The sphaleron interactions in the Standard Model (SM) is $(B-L)$ conserving and $(B+L)$ violating. Each sphaleron transition causes the change in the baryon number $\Delta B$ and the lepton number $\Delta L$ be such that $\Delta(B-L)=0$ but $\Delta(B+L)\neq 0$. These facts can be easily verified from the expressions of baryon and lepton current anomalies.

From this, however, it is not clear to me why is it said that sphaleron interactions will erase any initial baryon asymmetry? Such a statement can be found in the introduction of this paper "Baryogenesis without grand unification by Yanagida and Fukugita". I would like to understand this statement mathematically.

  • $\begingroup$ I have probably misunderstood your question, but if initially you had an asymmetry $B \ne 0$, you can end-up with $B = 0$ provided that $\Delta L=\Delta B$. So no way to track the initial asymmetry, no? $\endgroup$
    – Paganini
    Jan 17, 2015 at 9:58

1 Answer 1


It would help if you would cite the corresponding sentence, argument or explanation of the book. Nevertheless, I will try to answer your question.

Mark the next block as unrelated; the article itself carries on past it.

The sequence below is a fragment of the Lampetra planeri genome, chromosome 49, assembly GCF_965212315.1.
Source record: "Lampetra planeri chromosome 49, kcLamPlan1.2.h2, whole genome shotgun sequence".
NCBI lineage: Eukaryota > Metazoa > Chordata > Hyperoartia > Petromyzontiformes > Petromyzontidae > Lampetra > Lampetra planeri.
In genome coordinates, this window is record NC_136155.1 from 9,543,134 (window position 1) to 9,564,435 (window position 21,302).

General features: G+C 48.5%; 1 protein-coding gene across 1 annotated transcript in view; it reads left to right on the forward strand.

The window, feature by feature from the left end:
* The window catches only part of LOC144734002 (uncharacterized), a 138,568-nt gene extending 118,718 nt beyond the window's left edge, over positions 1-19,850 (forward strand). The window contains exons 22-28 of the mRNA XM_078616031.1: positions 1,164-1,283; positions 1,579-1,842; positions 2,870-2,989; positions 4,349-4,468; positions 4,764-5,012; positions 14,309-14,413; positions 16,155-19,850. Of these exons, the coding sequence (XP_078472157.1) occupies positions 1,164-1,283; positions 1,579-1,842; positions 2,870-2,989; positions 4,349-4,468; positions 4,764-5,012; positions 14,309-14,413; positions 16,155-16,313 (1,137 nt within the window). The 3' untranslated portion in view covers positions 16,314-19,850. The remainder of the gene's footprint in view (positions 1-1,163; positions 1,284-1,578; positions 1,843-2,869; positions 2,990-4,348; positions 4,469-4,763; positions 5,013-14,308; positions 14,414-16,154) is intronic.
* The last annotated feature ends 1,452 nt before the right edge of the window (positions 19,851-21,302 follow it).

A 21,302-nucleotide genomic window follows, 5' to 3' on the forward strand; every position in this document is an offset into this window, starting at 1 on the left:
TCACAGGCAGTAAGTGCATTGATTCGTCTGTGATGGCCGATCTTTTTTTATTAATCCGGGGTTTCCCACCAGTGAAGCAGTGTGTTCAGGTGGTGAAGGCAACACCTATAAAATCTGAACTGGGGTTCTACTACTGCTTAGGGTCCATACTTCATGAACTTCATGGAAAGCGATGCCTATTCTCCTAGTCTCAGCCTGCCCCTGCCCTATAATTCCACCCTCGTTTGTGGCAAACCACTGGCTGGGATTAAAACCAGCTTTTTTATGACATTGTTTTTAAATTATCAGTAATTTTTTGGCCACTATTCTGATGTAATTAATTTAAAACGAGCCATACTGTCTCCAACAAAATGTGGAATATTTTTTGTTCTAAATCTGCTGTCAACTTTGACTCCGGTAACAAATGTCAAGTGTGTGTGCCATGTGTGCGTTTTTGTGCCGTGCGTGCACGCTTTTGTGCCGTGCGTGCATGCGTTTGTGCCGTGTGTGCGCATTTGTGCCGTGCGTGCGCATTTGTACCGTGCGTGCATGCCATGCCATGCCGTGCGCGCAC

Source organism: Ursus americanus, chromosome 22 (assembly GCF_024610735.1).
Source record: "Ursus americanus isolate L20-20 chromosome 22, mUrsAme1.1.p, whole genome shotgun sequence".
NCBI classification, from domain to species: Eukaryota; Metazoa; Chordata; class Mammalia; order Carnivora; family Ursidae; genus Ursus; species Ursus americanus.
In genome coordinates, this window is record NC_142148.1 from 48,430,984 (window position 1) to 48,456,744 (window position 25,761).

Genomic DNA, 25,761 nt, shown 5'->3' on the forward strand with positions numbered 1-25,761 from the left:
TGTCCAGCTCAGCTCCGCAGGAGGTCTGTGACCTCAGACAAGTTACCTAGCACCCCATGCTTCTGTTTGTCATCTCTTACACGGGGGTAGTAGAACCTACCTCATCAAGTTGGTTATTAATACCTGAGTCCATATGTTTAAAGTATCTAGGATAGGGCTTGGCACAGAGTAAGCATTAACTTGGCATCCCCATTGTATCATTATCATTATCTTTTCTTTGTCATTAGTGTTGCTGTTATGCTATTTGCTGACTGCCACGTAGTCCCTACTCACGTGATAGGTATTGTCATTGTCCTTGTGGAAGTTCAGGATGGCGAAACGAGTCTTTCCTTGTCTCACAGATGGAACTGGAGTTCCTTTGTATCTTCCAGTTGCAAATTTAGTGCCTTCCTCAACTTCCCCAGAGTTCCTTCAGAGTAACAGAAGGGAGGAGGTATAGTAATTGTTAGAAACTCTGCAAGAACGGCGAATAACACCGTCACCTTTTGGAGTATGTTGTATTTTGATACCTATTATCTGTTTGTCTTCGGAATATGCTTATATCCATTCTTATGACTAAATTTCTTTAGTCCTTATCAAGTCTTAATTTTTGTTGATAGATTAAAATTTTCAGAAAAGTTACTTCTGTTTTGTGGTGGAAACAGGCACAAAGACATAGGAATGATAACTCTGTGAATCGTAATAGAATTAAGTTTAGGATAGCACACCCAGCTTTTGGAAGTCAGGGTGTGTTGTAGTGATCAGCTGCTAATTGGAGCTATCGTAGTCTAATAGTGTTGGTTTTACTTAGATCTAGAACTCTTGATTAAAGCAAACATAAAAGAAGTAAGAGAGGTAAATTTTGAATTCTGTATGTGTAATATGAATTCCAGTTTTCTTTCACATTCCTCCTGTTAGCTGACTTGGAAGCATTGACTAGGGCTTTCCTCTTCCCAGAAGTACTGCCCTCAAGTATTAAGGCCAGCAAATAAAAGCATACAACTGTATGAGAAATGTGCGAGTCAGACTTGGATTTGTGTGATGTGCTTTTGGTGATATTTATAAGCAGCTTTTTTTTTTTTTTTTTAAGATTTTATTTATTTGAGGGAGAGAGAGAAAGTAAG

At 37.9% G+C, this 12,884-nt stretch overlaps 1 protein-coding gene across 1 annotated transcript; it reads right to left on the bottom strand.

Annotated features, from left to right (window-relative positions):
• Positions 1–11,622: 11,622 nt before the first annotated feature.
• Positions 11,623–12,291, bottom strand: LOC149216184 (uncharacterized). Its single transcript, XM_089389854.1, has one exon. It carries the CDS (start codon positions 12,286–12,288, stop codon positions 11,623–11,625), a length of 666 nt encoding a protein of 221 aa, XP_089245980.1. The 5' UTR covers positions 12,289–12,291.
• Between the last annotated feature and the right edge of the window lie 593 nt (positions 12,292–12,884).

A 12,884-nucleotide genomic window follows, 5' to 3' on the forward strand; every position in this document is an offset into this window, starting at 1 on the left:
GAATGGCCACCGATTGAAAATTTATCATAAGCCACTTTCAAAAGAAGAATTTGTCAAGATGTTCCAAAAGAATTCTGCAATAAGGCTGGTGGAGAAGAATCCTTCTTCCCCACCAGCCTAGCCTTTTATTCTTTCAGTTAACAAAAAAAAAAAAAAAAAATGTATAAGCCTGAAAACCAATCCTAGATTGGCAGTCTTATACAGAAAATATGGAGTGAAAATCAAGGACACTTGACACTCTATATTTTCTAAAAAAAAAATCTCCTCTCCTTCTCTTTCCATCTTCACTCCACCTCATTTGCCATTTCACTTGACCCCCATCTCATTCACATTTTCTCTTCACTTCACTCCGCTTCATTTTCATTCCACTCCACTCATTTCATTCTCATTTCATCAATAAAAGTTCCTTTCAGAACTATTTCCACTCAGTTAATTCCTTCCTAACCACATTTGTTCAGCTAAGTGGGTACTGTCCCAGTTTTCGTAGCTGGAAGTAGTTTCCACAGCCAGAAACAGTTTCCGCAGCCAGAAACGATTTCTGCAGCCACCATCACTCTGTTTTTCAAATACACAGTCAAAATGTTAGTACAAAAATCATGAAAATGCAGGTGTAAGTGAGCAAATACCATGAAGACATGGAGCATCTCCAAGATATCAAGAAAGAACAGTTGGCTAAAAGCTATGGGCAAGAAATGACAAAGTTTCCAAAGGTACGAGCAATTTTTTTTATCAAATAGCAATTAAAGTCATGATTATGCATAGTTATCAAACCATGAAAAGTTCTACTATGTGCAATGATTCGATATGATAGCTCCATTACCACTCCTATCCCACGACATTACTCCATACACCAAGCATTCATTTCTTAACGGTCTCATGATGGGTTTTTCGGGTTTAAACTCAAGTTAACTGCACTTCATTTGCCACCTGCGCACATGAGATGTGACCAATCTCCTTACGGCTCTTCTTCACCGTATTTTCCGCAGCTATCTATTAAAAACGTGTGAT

I think this paper by Y. Burnier, M. Laine and M. Shaposhnikov might be of interest to you.

The change in baryon number at time $t$ is proportional to the net baryon number at $t$:

$\dot{B}(t)\sim -B(t)+ \eta(t) \sum_{i=1}^{n_G} L_i(t) \ ,$

where $n_G$ is the number of generations and $L_i$ the number of leptons in the $i$-th generation. So the more baryons (and leptons) you have, the faster the changes in those numbers (there is a similar expression for $\dot{L}(t)$).

Furthermore, the sphaleron washout is very rapid at high temperatures. The rate is $\mathcal{A}\sim e^{-E_{sph}/T}$, where the sphaleron energy $E_{sph}=\frac{8\pi v}{9}=\frac{2M_W}{\alpha_W} f\left(\frac{\lambda}{g^2}\right)$ with $f(0)=1.56$, $\ldots$, $f(\infty)=2.72$. (I found this in some notes of mine where I did not cite the source, which I cannot find right now. However, this paper has a similar result for a $SU(2)$+Higgs theory.)

  • $\begingroup$ Something like this is stated in page 45 of the Physics Letters B I linked. @Clever $\endgroup$
    – SRS
    Jul 1, 2017 at 13:16

Your Answer

By clicking “Post Your Answer”, you agree to our terms of service and acknowledge you have read our privacy policy.

Not the answer you're looking for? Browse other questions tagged or ask your own question.